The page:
"At the wedding feast of Cana, Mary is the thoughtful woman who sees a serious problem for the spouses: the wine, the symbol of the joy of the feast, has run out. Mary recognizes the difficulty, in some way makes it her own, and acts swiftly and discreetly. She does not simply look on, much less spend time in finding fault, but rather, she turns to Jesus and presents Him with the concrete problem: 'They have no wine' (Jn 2:3). And when Jesus tells her that it is not yet the time for Him to reveal Himself (cf. v. 4), she says to the servants: 'Do whatever He tells you' (v. 5). Jesus then performs the miracle, turning water into wine, a wine that immediately appears to be the best of the way to reawaken our conscience, too often grown dull in the face of poverty, and to enter more deeply into the heart of the Gospel where the poor have a special experience of God's mercy' (ibid., 15). For in the poor, the flesh of Christ 'becomes visible in the flesh of the tortured, the crushed, the scourged, the malnourished, and the exiledâ€¦ to be acknowledged, touched, and cared for by us' (ibid.). It is the unprecedented and scandalous mystery of the extension in time of the suffering of the Innocent Lamb, the burning bush of gratuitous love. Before this love, we can, like Moses, take off our sandals (cf. Ex 3:5), especially when the poor are our brothers or sisters in Christ who are suffering for their faith.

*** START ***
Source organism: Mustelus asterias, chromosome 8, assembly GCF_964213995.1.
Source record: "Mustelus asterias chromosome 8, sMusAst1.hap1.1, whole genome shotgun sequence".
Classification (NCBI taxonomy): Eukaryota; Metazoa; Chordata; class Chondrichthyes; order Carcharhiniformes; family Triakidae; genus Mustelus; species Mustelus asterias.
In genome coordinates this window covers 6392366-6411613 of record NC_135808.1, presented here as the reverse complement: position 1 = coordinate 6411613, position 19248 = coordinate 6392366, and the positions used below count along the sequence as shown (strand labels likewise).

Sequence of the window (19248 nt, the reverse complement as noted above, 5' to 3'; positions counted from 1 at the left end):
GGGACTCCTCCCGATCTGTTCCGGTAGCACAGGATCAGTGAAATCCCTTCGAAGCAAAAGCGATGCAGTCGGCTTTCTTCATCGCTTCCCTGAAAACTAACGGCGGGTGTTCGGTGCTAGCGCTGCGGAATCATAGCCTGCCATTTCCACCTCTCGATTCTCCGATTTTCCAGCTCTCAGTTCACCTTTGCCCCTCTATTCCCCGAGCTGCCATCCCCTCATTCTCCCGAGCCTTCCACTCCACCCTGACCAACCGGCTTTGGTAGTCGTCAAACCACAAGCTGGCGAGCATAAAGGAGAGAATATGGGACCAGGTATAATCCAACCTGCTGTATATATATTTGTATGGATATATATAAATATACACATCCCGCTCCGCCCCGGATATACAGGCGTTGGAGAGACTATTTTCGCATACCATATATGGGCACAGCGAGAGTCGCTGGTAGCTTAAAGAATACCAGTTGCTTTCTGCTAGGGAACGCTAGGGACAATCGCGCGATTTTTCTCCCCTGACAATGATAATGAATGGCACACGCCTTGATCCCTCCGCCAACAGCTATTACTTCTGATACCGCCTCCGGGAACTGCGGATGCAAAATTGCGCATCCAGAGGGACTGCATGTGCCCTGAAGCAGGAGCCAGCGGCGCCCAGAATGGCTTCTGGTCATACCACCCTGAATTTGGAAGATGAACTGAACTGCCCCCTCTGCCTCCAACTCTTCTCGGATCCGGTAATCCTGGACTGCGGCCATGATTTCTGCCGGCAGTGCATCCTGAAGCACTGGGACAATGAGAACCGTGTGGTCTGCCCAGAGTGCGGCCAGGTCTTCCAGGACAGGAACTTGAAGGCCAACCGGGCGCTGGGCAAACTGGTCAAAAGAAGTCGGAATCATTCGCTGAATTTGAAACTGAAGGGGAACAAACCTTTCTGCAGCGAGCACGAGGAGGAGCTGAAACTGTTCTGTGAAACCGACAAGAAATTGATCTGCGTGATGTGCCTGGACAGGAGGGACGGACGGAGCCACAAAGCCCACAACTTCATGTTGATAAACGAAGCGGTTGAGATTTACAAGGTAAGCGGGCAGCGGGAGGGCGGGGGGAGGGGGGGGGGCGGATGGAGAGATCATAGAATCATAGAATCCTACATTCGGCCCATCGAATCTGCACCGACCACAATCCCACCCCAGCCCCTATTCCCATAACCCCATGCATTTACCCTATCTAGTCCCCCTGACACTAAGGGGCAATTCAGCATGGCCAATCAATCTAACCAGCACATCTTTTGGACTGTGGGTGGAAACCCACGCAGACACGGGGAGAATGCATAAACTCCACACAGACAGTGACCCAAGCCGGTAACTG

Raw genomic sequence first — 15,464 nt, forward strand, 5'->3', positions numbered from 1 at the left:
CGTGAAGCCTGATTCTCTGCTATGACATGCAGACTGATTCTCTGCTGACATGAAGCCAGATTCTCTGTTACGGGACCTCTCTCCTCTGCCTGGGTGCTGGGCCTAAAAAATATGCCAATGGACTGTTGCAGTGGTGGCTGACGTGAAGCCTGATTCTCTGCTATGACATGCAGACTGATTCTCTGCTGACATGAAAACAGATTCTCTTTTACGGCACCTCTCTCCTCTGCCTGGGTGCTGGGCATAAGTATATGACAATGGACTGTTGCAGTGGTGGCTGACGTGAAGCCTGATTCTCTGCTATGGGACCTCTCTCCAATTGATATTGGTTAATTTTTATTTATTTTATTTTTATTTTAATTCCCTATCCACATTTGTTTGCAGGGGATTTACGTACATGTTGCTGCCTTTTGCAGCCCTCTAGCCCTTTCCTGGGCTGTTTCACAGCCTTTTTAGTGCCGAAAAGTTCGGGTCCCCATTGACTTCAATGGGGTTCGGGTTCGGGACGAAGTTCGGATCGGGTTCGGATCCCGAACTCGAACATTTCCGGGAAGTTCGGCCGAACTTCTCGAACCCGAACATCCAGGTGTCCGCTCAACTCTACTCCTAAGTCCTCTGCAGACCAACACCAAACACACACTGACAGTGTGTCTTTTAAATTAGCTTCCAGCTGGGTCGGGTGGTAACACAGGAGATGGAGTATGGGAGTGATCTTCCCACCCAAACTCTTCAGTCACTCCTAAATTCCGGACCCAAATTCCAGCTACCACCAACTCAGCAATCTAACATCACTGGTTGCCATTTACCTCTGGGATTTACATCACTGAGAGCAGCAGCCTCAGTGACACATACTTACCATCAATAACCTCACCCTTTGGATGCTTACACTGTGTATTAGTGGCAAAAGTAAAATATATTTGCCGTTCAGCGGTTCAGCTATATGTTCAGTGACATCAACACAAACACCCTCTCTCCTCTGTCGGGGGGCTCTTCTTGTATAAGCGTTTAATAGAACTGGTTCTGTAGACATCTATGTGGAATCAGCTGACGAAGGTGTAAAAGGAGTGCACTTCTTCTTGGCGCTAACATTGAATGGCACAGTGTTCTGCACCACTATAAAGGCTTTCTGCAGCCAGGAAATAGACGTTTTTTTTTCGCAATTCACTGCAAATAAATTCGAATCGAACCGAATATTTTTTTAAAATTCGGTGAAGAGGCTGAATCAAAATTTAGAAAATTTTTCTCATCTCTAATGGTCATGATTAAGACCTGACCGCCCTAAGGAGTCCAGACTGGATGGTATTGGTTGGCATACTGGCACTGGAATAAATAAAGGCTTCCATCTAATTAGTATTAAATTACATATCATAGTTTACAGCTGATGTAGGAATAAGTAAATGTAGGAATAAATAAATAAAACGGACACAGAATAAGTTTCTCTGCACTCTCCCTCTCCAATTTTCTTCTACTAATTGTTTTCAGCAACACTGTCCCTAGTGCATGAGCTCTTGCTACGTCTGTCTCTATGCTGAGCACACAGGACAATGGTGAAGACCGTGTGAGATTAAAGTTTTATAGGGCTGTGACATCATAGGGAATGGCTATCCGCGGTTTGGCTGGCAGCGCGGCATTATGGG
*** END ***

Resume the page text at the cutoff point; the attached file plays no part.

"In the light of this love, which is strong as death (cf. Song 8:6), the real poor are revealed as those who refuse to see themselves as such. They consider themselves rich, but they are actually the poorest of the poor. This is because they are slaves to sin, which leads them to use wealth and power not for the service of God and others, but to stifle within their hearts the profound sense that they too are only poor beggars. The greater their power and wealth, the more this blindness and deception can grow. It can even reach the point of being blind to Lazarus begging at their doorstep (cf. Lk 16:20-21). Lazarus, the poor man, is a figure of Christ, who through the poor pleads for our conversion. As such, he represents the possibility of conversion which God offers us and which we may well fail to see. Such blindness is often accompanied by the proud illusion of our own omnipotence, which reflects in a sinister way the diabolical 'you will be like God' (Gen 3:5) which is the root of all sin. This illusion can likewise take social and political forms, as shown by the totalitarian systems of the twentieth century, and, in our own day, by the ideologies of monopolizing thought and technoscience, which would make God irrelevant and reduce man to raw material to be exploited. This illusion can also be seen in the sinful structures linked to a model of false development based on the idolatry of money, which leads to lack of concern for the fate of the poor on the part of wealthier individuals and societies; they close their doors, refusing even to see the poor.